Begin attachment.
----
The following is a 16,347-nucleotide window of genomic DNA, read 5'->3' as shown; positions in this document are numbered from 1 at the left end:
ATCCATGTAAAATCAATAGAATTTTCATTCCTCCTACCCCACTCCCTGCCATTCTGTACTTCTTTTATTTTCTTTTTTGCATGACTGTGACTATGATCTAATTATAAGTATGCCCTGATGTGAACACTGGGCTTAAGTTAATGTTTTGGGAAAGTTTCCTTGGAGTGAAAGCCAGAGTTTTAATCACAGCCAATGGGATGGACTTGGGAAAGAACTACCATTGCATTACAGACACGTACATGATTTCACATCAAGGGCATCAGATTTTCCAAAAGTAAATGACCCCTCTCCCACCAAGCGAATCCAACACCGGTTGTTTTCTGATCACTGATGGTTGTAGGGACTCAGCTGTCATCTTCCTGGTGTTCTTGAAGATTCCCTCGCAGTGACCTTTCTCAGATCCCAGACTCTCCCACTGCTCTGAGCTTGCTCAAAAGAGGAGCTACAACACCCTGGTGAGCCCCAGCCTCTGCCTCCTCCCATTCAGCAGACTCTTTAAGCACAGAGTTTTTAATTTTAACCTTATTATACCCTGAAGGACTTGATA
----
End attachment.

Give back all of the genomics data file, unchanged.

The following is a 16,347-nucleotide window of genomic DNA, read 5'->3' as shown; positions in this document are numbered from 1 at the left end:
ATCCATGTAAAATCAATAGAATTTTCATTCCTCCTACCCCACTCCCTGCCATTCTGTACTTCTTTTATTTTCTTTTTTGCATGACTGTGACTATGATCTAATTATAAGTATGCCCTGATGTGAACACTGGGCTTAAGTTAATGTTTTGGGAAAGTTTCCTTGGAGTGAAAGCCAGAGTTTTAATCACAGCCAATGGGATGGACTTGGGAAAGAACTACCATTGCATTACAGACACGTACATGATTTCACATCAAGGGCATCAGATTTTCCAAAAGTAAATGACCCCTCTCCCACCAAGCGAATCCAACACCGGTTGTTTTCTGATCACTGATGGTTGTAGGGACTCAGCTGTCATCTTCCTGGTGTTCTTGAAGATTCCCTCGCAGTGACCTTTCTCAGATCCCAGACTCTCCCACTGCTCTGAGCTTGCTCAAAAGAGGAGCTACAACACCCTGGTGAGCCCCAGCCTCTGCCTCCTCCCATTCAGCAGACTCTTTAAGCACAGAGTTTTTAATTTTAACCTTATTATACCCTGAAGGACTTGATA